The city of Mezőkövesd in Borsod-Abaúj-Zemplén county is the seat of the Mezőkövesd district. It is the fourth most populated settlement in the county after the county seat.



Matyó embroidery
Matyó Museum
House of Folk Arts, Dance Barn, Matyóföld Folklore Festival
City Gallery (paintings by István Takács)
Kis Jankó Bori Memorial House
Saint László Church (frescoes by István Takács)
Zsóry Medical and Beach Spa
Hadas district (Matyó country houses, typical 19th-century country streets)
Agricultural Machinery Museum
Hoór-völgye reservoir
His sports life
The city's football club is Mezőkövesdi SE, currently listed in the NBI. It also has an NB2 handball team, Mezőkövesdi KC 2022.



It is located at the southern edge of the Bükk region, at the junction of the Great Plains and the North Central Mountains, in the Borsodi-Mezoség region, 20 kilometers from Eger and 50 kilometers from the county seat Miskolc.

The directly bordering settlements are: Bogács and Tard from the north, Mezőnyárád from the northeast, Mezőkeresztes from the east, Szentistván from the southeast, Egerlövő and Egerfarmos from the south, Mezőszemere from the southwest, Szihalom from the west, and Novaj and Szomolya from the northwest.

Its most important road access routes are highway 3 and the M3 motorway, which are the easiest to reach from the more distant parts of the country. The road passes a few kilometers south of the interior, in a west-east direction, and highway 3 passed through its center for a long time, avoiding it from the north for some time.

Among the surrounding smaller settlements, highway 253 with Andornaktálya (route 2502 according to previous numbering), Noszvaj with highway 2509, through Bogács with Bükkszentkereszt via highway 2511, Tarddal and Cserépváralja with highway 25 113, Egerlövöv and Ároktöv, and it is connected with smaller villages in between by road 3302 and with Szentistván by road 3303.



The area was already inhabited in the age of migration, and archaeologists assume a large, populous Avar settlement here from the numerous Avar graves discovered in the area. The first Hungarian settlement was established at the time of the conquest, but the church census of 1275 refers to it as an uninhabited village, presumably destroyed during the Tatar invasion. From the 14th century, it was the southernmost settlement of the Diósgyőr manor. It was already mentioned as a market town in the 15th century.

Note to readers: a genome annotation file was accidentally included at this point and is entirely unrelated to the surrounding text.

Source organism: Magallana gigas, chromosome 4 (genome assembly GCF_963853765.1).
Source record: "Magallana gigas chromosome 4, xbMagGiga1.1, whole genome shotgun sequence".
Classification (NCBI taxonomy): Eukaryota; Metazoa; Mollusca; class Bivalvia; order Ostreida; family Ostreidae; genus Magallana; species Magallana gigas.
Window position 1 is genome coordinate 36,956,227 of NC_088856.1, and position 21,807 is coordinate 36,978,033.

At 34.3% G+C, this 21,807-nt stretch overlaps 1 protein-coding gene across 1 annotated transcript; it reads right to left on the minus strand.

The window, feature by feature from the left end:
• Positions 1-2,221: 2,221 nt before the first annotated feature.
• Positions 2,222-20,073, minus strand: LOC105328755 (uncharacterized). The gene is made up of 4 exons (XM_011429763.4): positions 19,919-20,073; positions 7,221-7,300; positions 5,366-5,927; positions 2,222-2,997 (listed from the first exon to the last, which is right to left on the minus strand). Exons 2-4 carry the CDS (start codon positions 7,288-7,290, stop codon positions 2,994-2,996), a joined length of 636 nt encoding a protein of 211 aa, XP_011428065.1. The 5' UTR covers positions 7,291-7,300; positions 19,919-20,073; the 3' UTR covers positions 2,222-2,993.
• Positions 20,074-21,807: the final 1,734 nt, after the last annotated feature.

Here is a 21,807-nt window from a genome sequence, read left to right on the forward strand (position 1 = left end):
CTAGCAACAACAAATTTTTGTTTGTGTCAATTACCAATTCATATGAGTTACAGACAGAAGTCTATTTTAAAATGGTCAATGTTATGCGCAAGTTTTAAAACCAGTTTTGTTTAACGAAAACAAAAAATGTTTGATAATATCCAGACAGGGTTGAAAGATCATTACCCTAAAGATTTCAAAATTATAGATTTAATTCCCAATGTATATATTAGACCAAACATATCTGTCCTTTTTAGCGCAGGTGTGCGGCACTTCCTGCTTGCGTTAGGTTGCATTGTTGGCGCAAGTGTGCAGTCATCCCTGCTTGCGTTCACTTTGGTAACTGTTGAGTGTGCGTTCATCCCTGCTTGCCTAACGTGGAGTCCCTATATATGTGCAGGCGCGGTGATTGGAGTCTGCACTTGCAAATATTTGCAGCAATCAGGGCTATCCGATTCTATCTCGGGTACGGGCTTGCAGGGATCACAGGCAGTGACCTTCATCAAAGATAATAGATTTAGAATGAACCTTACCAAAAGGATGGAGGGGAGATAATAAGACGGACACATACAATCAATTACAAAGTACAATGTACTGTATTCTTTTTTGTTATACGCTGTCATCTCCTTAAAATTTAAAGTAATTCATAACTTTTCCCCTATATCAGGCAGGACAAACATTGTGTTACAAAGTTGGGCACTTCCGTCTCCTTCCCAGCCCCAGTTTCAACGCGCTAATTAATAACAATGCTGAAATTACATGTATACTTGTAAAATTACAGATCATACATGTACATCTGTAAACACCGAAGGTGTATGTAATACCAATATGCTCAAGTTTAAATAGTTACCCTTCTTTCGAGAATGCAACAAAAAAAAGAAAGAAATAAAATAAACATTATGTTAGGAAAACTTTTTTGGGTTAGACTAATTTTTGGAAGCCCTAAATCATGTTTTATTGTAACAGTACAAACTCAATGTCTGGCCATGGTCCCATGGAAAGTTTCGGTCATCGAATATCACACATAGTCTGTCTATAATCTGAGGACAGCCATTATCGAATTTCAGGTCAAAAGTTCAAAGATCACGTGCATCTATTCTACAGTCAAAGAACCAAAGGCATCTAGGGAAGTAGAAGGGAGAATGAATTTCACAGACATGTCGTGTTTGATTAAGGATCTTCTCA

Here, on March 28, 1450, János Hunyadi and bishop László Hédervári concluded the Mezőkövesd peace with the Hussites, according to which Giskra could keep the mining towns. In 1464, he received a seal from King Matthias, and later other privileges. According to the legend, the name of the people of the city and the surrounding villages, the Matyó ethnic group, also comes from the name Mátyás (the name originated in the 18th century; it was a distinguishing name used by the Protestant population of the northern areas, referring to the Catholic population of the area).

From 1544, the city was under Turkish rule, it was destroyed in 1552 - the year of the siege of the Eger Castle - it remained uninhabited for years after the 1596 Battle of Mezőkerestes, and did not regain its former population until the end of the Turkish era.

In 1784, Mezőkövesd redeemed itself from its feudal lord, the Hungarian crown. On February 28, 1849, the Home Army, which had been defeated in the Battle of Kapalna, fought a victorious battle with the imperialists under the leadership of György Kmety, Lajos Aulich and Richard Guyon at the border of the settlement.

The settlement flourished, the development of the railway line (1860s) had a good effect on it. In terms of population, the year 1941 holds the record, according to the census it had almost 21,000 inhabitants.